MALE, Maldives — Maldives strongman President Yameen Abdul Gayoom conceded that he lost Sunday's election to his challenger, longtime lawmaker Ibrahim Mohamed Solih, in a speech broadcast live on television Monday.
Speaking in the Maldives' native language, Dhivehi, Yameen congratulated Solih and said, "I know I have to step down now."
The concession and the results were a surprise to Maldives' opposition, who had feared Yameen would rig the vote in his favour. Since getting elected in 2013, Yameen had cracked down on political dissent, jailing rivals — including his half brother and the Maldives' first democratically elected president — and Supreme Court justices.
The election commission released provisional results earlier Monday showing Solih had won the South Asian island nation's third-ever multiparty presidential election with 58.3 per cent of the vote. The commission said voter turnout in the country of 400,000 people was 89.2 per cent.
After Solih claimed victory just after midnight on Monday, his supporters flooded the streets, hugging one another, waving the Maldivian flag, cheering and honking horns in celebration.
Solih, 56, was a democracy activist during decades of autocratic rule and a former Parliament majority leader. He became the Maldivian Democratic Party's presidential candidate after its other top figures were jailed or exiled by Yameen's government.
Party leader and former President Mohamed Nasheed, in exile in Sri Lanka, had hoped to run again but was disqualified because of an outstanding prison sentence in the Maldives.
India and China, jostling for influence in the Indian Ocean, had been watching the election closely.
India, another former British colony, played a major role in helping build the Maldivian economy, underwriting political stability through support of decades of autocratic rule.
India's foreign ministry issued a statement Monday saying it looked forward to working with Solih's new government "in further deepening our relationship."
But under Yameen, political alliances seemed to shift.
Gross domestic product in Maldives more than doubled between 1990 and 2015, life expectancy at birth has increased and poverty declined, although high youth unemployment and low participation of women in the workforce persist, according to the World Bank.
Part of that growth is due to aid and investment from China, which is challenging India's long-held position as the dominant outside power throughout South Asia. China considers Maldives a key cog in its "Belt and Road" project along ancient trade routes through the Indian Ocean and Central Asia.
Nasheed said the election could be the last chance to extricate his country from increasing Chinese influence, which he described as a land grab in the guise of investments in island development.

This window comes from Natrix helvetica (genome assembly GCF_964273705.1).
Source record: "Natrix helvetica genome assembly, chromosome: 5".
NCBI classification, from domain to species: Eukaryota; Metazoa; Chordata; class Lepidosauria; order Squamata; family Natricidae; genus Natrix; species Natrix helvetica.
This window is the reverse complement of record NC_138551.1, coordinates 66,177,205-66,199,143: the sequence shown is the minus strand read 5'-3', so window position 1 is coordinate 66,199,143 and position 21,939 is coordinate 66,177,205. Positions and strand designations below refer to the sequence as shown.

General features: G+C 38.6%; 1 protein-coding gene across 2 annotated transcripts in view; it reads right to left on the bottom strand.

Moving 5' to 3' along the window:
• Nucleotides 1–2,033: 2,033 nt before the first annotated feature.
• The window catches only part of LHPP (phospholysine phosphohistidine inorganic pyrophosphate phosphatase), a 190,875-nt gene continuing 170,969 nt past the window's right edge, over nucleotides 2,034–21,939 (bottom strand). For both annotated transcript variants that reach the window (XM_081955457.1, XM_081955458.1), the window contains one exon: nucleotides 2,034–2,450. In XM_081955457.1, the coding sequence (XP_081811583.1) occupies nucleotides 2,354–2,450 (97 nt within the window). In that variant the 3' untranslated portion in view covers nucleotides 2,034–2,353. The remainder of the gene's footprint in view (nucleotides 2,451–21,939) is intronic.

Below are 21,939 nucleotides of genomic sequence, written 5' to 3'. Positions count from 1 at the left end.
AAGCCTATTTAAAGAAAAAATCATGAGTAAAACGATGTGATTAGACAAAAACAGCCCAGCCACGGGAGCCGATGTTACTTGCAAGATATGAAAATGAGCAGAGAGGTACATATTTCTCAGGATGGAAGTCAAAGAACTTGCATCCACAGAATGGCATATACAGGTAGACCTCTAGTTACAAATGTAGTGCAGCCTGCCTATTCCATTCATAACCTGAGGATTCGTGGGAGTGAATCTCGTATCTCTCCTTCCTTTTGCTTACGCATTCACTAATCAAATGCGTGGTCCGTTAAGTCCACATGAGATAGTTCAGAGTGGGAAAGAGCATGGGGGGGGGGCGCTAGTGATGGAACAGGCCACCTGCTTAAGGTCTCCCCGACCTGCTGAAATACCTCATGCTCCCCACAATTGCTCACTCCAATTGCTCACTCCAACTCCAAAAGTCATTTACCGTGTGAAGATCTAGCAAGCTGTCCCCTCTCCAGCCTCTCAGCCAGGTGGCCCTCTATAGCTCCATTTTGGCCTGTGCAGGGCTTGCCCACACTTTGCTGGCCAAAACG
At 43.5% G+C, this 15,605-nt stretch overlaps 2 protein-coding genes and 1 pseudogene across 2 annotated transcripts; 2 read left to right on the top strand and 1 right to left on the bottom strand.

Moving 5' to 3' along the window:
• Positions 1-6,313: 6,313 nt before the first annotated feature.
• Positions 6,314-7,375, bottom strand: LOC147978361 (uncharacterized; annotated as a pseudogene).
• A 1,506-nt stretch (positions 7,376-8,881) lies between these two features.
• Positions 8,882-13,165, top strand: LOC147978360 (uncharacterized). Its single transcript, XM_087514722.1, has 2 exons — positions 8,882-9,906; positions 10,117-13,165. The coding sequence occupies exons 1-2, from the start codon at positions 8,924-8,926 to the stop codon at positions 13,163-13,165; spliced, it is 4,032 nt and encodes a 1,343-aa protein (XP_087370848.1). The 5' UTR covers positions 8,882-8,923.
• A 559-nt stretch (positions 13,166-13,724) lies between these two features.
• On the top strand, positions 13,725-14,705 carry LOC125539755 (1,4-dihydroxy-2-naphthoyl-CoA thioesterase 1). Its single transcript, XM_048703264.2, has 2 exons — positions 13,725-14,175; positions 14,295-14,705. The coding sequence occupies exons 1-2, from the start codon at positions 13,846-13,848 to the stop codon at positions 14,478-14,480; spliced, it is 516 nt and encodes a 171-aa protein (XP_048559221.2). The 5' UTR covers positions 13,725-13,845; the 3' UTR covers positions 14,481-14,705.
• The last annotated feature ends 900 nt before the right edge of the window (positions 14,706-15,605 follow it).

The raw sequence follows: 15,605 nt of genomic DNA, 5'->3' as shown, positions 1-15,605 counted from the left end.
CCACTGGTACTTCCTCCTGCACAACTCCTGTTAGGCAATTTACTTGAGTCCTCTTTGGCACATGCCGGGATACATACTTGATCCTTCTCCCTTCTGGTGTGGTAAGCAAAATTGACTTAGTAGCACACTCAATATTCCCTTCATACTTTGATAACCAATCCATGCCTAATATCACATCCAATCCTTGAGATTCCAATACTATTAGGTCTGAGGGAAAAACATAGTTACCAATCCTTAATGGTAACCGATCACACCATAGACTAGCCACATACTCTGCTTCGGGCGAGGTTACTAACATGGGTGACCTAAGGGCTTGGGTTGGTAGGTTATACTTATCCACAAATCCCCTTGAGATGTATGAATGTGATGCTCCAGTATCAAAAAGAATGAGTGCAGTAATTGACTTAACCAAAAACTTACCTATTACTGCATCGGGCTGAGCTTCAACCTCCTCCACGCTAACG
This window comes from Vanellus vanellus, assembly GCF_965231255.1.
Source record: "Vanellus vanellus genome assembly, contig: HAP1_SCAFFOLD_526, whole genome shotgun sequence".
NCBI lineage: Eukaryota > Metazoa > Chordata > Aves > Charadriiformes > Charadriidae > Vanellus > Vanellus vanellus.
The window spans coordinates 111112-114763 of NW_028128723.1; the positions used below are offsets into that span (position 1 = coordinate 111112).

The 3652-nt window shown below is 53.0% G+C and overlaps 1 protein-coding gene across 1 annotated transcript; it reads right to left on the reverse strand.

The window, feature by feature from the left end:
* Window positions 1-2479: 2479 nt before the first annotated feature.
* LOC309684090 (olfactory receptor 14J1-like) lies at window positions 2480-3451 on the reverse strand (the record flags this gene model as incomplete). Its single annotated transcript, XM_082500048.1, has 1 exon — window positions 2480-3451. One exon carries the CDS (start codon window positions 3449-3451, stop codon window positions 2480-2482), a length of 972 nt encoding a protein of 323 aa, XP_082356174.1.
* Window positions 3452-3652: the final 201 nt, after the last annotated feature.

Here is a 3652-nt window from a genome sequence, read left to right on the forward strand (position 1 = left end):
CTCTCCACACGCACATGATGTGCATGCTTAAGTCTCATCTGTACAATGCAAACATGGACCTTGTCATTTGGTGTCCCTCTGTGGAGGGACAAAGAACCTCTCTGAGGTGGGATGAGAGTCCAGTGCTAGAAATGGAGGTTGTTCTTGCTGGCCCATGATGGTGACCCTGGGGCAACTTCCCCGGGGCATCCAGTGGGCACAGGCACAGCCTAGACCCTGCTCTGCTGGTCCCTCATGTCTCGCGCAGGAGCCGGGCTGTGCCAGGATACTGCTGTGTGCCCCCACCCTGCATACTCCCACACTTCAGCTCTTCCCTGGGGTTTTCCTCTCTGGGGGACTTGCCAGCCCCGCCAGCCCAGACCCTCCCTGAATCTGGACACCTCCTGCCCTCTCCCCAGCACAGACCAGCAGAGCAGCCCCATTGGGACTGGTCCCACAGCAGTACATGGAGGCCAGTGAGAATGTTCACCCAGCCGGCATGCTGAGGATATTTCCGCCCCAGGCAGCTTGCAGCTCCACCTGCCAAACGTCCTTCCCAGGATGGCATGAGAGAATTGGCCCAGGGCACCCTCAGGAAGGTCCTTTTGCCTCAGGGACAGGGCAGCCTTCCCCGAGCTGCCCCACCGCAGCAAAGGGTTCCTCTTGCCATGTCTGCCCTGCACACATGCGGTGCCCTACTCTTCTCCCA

China's foreign ministry did not immediately respond to a request for comment on Monday, a public holiday, and it is unclear what relationship it will have with the incoming administration.
Solih campaigned door to door, promising at rallies to restore democratic freedoms and the rule of law, a message that resonated with voters who saw signs the Maldives was slipping back to autocratic rule, just a decade after achieving democracy.
Ahamed Fiasal, a 39-year-old IT business owner who voted for Solih, said the election result was surprising because "no one thought that Yameen would lose like this. He had all the power — the judiciary, the police, the security forces under him. It seemed he might rig the election even at the last minute and would win somehow or the other."
In his victory speech, Solih called the election results "a moment of happiness, hope and history," but said he did not think the election process had been transparent.
A police raid on Solih's main campaign office the night before the election was seen as a worrying sign that Yameen would attempt to "muzzle his way" to re-election, according to Hamid Abdul Gafoor, an opposition spokesman and former Maldives lawmaker now based in Colombo, Sri Lanka.
The European Union had said that it was not sending election observers because the Maldives had failed to meet the basic conditions for monitoring. The U.S. had threatened to sanction Maldivian officials if the elections were not free and fair.
The State Department congratulated the people of the Maldives for having a peaceful, democratic vote. A statement from spokeswoman Heather Nauert noted the reported opposition victory and urged "calm and respect for the will of the people" as the election process was being concluded.